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Building on "Conventional laboratory housing increases morbidity and mortality in research rodents: results of a meta-analysis"

 


Year: 2022

Alexandra Bis
University of Guelph, Canada

Supervisor(s): Dr Georgia Mason and Jessica Cait


 

Globally, laboratory mice and rats are the most widely used research vertebrates. But for the >100 million rodents used in experiments each year, how their housing affects their welfare is often little considered. Conventional laboratory rodent housing in much of the world comprises small, barren cages containing nothing more than contact bedding, and even for the 10% or so kept under the higher standards of Canada and Europe, the only addition may be nesting materials. Such cages thus restrict exploration, exercise, hiding and burrowing (plus other natural activities) and effective thermoregulation.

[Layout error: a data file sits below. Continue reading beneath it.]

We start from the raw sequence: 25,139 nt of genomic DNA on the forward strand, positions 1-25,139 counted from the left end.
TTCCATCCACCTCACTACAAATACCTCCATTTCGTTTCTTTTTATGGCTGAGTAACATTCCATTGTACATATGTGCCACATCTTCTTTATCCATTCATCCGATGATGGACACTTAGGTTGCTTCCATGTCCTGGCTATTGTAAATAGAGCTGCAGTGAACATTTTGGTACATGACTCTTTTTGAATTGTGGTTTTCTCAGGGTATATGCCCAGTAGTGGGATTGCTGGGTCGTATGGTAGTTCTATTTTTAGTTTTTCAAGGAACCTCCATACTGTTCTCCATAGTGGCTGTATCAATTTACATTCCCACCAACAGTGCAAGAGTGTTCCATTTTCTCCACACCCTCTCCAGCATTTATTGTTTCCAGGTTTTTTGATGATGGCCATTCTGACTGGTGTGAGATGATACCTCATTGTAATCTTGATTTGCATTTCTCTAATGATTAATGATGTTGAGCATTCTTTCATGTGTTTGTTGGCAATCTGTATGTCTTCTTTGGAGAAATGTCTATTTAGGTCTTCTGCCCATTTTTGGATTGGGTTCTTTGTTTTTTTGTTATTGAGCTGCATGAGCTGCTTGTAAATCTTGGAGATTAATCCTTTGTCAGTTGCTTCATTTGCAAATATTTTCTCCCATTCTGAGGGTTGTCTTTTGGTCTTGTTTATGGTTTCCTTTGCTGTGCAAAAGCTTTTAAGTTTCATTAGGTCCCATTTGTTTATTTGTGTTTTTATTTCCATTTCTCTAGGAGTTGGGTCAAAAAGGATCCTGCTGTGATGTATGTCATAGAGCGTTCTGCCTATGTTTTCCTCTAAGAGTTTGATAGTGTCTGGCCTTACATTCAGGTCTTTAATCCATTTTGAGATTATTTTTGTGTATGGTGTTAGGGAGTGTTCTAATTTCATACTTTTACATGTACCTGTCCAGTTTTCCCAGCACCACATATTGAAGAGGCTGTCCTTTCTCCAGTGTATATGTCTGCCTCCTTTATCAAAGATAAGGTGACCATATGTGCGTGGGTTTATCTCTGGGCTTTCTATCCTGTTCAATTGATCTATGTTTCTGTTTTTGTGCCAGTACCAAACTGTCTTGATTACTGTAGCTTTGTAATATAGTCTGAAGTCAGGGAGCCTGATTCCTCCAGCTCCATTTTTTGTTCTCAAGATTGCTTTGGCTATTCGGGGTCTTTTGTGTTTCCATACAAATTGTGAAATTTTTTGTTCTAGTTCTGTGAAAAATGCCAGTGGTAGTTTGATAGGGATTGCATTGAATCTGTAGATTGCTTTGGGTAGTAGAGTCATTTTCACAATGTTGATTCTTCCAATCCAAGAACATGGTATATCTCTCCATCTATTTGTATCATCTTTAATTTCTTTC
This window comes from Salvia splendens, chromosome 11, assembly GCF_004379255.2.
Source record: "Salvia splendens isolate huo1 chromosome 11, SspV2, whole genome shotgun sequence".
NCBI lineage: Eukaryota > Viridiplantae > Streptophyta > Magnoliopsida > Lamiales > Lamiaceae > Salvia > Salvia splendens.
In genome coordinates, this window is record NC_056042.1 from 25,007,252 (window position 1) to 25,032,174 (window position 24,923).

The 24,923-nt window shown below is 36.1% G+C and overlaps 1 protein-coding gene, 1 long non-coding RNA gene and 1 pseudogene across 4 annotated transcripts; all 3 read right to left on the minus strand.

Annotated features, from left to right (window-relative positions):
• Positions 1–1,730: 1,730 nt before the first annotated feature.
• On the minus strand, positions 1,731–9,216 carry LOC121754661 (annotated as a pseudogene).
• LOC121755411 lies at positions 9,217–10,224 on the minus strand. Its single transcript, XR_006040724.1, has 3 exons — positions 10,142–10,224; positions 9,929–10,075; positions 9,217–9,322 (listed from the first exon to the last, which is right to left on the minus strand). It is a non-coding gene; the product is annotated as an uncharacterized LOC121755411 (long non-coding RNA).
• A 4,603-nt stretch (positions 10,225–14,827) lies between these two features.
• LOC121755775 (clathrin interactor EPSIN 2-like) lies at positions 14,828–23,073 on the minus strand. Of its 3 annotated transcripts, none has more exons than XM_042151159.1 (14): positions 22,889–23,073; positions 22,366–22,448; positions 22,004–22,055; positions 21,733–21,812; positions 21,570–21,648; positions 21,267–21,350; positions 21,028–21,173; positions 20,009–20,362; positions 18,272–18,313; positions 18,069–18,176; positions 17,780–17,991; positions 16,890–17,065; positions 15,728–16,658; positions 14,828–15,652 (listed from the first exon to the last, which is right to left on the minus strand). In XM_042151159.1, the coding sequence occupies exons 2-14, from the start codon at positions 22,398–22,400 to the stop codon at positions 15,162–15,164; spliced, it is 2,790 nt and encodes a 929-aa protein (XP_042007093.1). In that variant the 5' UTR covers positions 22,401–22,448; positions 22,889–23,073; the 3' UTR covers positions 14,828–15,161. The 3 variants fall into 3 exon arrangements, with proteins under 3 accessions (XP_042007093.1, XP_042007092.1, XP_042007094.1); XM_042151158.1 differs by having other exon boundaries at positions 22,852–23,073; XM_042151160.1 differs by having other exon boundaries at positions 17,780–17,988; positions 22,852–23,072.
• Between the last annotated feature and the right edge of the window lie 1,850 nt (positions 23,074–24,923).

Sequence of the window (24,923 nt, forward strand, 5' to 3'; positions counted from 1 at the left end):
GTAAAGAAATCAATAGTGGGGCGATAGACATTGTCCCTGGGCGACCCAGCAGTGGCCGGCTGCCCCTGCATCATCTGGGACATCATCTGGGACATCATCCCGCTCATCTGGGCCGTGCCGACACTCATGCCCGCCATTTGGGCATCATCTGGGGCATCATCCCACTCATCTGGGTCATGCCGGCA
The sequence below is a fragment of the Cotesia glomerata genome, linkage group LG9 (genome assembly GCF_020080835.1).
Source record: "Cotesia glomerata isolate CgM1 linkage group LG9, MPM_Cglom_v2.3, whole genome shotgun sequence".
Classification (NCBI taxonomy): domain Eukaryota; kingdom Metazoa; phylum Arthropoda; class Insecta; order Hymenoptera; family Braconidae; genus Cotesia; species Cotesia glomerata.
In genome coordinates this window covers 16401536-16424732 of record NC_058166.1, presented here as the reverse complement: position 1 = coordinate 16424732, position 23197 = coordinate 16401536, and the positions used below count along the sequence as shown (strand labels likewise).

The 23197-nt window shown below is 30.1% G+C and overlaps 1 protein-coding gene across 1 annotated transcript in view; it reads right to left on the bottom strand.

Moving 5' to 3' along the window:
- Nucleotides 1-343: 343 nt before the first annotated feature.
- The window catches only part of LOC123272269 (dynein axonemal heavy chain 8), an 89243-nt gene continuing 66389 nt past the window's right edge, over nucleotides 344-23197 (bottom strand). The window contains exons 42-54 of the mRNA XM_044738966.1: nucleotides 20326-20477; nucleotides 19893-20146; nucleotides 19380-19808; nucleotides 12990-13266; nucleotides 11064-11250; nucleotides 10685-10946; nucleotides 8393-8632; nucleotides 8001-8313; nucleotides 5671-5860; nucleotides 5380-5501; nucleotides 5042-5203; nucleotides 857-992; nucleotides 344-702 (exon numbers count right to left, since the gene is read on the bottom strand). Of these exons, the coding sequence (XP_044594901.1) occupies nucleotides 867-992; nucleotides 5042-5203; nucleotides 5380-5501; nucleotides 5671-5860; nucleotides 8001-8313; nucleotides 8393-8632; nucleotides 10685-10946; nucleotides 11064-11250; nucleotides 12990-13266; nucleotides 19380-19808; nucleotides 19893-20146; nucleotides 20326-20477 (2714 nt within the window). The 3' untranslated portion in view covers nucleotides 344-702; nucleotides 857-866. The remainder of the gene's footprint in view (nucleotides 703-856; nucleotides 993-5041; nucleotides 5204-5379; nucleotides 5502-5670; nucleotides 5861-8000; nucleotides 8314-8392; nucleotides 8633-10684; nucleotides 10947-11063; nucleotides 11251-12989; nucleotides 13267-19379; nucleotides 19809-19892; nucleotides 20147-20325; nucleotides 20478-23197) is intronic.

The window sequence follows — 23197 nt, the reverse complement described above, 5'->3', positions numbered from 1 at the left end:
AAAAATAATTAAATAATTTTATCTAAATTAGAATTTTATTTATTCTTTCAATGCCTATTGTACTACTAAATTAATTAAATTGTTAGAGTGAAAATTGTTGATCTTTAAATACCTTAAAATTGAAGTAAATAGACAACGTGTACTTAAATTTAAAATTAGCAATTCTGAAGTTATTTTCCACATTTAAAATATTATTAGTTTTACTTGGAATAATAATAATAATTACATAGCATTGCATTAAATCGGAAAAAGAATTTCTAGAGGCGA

This project will build on a previous systematic review by Cait and Mason that showed that mice and rats in conventional cages have increased all-cause mortality rates, shortened lives, and more severe morbidity in studies modelling five stress-sensitive diseases (anxiety, cancer, cardiovascular disease, depression and stroke). It aims to answer three further questions.

  • Which resources do rats and mice need to be protected from chronic stress?
  • Using body weight as a proxy, can abnormal behaviours flag the health impacts of conventional cages?
  • Do research results differ in conventional versus well-resourced cages?

The findings of this study will be used to make recommendations on how best to refine rodent housing systems in ways that have the greatest impact on laboratory rodent welfare and may show that rodents housed in well-resourced environments increases the validity and applicability of their results to a greater portion of the human population.